Lumbini is in Nepal. It is geographically located 25 km east of the municipality of Kapilavastu, Nepal; where the Buddha lived till the age of 29. Lumbini has a number of temples, including the Mayadevi temple, and others under construction. Also here is the Puskarini or Holy Pond – where the Buddha’s mother took the ritual dip prior to his birth and where he, too, had his first bath – as well as the remains of Kapilvastu palace. At other sites near Lumbini, earlier Buddhas were, according to tradition, born, achieved ultimate awakening and finally relinquished earthly form. Read the rest of this entry »

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The place where Buddha attained face

Posted by Ram Kumar Shrestha on August 7, 2011

As you know, every big mountain, being literally the navel of the Earth, eventually accumulates a lot of myths and legends, and becomes the axis of the foundation and the fantastic, yet very real stories. The perturbation vertical space bizarre twists of fate and age. For myths and legends of the local population is responsible, the heroes byley – different kinds of adventurers, mountaineers and other violent “surfers”.

It would be interesting to make something like a historical chronicle, for example, for each eight-, but it does take a lot for them to wander:) On Everest, I’ve tried to write , now part of Nanga Parbat, the more that this mountain will give good odds that the same Everest , and Kashmir – the place is not easy.

1. Nanga Parbat. Painting by Nicholas Roerich

Brief introduction: Nanga Parbat – the first ever eight-to which people have tried to ascend, the first-ever eight-, conquered by man alone. Prior to Everest climbing became popular in the environment, Nanga Parbat kept the championship in the number of dead climbers.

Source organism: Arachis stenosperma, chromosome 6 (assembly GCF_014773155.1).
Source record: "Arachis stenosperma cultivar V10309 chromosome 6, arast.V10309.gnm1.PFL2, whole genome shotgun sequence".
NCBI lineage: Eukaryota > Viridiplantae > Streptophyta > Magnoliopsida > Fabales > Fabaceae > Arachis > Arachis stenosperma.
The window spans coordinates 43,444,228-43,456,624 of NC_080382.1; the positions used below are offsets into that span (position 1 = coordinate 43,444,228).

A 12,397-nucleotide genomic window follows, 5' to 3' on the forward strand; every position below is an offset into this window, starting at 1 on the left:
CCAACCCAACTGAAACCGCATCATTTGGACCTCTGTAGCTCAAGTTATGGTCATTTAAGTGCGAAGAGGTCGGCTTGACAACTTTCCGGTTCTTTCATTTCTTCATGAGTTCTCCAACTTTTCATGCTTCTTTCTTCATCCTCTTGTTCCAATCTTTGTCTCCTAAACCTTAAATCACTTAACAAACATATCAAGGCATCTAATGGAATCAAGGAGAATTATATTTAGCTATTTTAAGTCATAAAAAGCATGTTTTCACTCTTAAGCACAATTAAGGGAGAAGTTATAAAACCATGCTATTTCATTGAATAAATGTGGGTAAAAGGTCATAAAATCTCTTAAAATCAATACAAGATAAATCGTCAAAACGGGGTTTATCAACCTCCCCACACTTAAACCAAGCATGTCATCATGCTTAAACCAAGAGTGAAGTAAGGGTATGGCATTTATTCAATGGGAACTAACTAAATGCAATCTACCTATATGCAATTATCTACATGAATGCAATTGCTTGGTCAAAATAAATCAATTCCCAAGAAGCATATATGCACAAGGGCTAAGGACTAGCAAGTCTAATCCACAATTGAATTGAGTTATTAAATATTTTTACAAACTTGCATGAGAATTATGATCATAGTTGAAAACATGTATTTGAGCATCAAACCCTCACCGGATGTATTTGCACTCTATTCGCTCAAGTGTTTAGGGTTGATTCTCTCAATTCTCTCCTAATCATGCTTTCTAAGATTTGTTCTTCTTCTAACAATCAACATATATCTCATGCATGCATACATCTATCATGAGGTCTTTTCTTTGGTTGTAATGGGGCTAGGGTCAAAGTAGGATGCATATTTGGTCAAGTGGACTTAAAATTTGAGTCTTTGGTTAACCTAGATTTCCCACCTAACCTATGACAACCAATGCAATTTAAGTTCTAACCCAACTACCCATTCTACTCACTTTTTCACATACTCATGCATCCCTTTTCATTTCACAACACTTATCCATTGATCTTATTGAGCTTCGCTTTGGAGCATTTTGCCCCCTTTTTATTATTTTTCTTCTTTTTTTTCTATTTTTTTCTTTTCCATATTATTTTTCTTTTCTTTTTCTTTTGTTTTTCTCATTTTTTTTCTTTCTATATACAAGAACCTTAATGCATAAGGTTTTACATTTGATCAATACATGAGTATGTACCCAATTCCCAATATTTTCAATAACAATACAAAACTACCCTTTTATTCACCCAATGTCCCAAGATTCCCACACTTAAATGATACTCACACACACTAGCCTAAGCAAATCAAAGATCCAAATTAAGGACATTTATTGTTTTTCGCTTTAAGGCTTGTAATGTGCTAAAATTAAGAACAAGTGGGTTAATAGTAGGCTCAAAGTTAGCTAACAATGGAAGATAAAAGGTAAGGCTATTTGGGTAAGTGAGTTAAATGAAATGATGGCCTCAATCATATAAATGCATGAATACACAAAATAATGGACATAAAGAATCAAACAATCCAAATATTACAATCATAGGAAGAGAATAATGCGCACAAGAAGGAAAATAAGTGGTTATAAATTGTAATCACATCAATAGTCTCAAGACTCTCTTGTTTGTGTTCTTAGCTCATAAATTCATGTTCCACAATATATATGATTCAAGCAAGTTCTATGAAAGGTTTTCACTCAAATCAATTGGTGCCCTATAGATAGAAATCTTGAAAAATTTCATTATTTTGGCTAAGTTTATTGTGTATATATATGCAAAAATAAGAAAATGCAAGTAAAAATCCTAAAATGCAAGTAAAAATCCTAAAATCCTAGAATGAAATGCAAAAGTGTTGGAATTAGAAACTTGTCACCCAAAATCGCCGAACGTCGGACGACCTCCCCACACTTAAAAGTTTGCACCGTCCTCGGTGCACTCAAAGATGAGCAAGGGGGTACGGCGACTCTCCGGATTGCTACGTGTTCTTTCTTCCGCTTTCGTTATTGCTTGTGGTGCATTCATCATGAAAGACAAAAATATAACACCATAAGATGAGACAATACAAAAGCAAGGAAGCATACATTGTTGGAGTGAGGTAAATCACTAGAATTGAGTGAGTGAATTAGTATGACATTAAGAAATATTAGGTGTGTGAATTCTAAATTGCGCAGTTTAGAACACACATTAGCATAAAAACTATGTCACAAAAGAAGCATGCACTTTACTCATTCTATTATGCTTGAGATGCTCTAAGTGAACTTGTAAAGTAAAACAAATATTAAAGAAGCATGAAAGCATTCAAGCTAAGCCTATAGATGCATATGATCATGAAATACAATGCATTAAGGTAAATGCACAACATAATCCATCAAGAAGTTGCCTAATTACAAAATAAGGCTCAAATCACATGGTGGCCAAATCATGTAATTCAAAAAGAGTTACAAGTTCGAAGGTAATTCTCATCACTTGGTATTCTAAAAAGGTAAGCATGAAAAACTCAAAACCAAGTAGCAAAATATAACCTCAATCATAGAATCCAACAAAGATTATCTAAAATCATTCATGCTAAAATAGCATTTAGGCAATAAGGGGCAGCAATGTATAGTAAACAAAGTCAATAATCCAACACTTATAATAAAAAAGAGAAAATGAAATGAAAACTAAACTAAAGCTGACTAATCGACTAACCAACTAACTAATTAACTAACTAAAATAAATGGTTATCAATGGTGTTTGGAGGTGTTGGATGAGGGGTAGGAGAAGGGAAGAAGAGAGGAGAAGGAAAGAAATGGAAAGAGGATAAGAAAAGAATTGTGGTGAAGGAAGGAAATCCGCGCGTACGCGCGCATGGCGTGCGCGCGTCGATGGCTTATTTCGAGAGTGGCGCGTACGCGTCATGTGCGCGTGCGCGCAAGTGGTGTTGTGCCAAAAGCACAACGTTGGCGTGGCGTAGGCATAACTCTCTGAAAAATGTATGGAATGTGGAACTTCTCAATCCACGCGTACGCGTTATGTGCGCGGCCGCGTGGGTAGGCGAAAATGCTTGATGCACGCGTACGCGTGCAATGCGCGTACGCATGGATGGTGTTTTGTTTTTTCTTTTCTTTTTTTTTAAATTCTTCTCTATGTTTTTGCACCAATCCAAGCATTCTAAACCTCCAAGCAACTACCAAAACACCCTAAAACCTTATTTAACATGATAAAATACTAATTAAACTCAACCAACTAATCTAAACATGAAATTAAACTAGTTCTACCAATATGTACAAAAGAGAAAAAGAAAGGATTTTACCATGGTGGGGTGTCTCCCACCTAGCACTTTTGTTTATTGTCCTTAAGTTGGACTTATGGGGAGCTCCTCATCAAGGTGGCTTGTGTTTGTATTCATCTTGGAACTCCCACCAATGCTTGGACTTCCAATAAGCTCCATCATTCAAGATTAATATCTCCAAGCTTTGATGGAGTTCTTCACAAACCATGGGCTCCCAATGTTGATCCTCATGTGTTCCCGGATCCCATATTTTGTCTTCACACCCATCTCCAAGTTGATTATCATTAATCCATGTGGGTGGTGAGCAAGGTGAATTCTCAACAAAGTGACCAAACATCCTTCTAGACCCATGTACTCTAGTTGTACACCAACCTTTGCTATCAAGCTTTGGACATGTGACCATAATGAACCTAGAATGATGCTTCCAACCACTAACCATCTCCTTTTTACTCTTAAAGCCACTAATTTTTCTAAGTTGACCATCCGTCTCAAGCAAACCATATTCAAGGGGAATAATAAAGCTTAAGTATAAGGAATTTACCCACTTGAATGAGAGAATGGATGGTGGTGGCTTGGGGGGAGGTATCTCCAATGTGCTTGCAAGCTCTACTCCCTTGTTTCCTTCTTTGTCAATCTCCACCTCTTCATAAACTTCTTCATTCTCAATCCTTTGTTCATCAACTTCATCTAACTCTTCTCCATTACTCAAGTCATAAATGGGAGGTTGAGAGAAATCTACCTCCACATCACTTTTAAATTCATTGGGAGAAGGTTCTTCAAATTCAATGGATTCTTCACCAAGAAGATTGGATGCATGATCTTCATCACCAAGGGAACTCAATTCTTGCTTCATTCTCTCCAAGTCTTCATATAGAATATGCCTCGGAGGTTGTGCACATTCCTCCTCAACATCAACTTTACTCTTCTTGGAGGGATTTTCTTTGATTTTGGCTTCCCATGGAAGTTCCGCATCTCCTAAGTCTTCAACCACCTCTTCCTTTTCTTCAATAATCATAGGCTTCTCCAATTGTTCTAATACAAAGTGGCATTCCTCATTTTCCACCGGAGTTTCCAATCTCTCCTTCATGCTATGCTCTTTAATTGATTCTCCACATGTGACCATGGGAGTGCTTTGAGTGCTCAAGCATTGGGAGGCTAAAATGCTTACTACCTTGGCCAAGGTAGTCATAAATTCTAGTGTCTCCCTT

This mountain has witnessed the birth and development of Buddhism in the region, not far from it came the first image of the Buddha. Her foot was held Alexander of Macedon, the Muslim conquerors (ie, Tamerlane and his descendant Babur founded the Mughal dynasty), Sikh invaders. Nanga Parbat knows first hand what a big game of British and Russian empires. Roerich painted the mountain. In the end, this mountain long before the whole of Europe saw the swastika neinduistskuyu – at the top in the early 1930s, tried to climb the Nazis.

***

Once part of Afghanistan, part of the Pamirs, the whole of northern Pakistani-administered Kashmir and Ladakh were Buddhist. About Ladakh is known to many, but here’s what Baltistan (Gilgit Baltistan, now known as the northern part of Kashmir) had a different name – Tibet-i-Khurd, little is known. Translates it as a Small Tibet, the vast majority of people here and now speaks the language of the Baltic States – one of the western dialect of Tibetan language, but it is Muslim.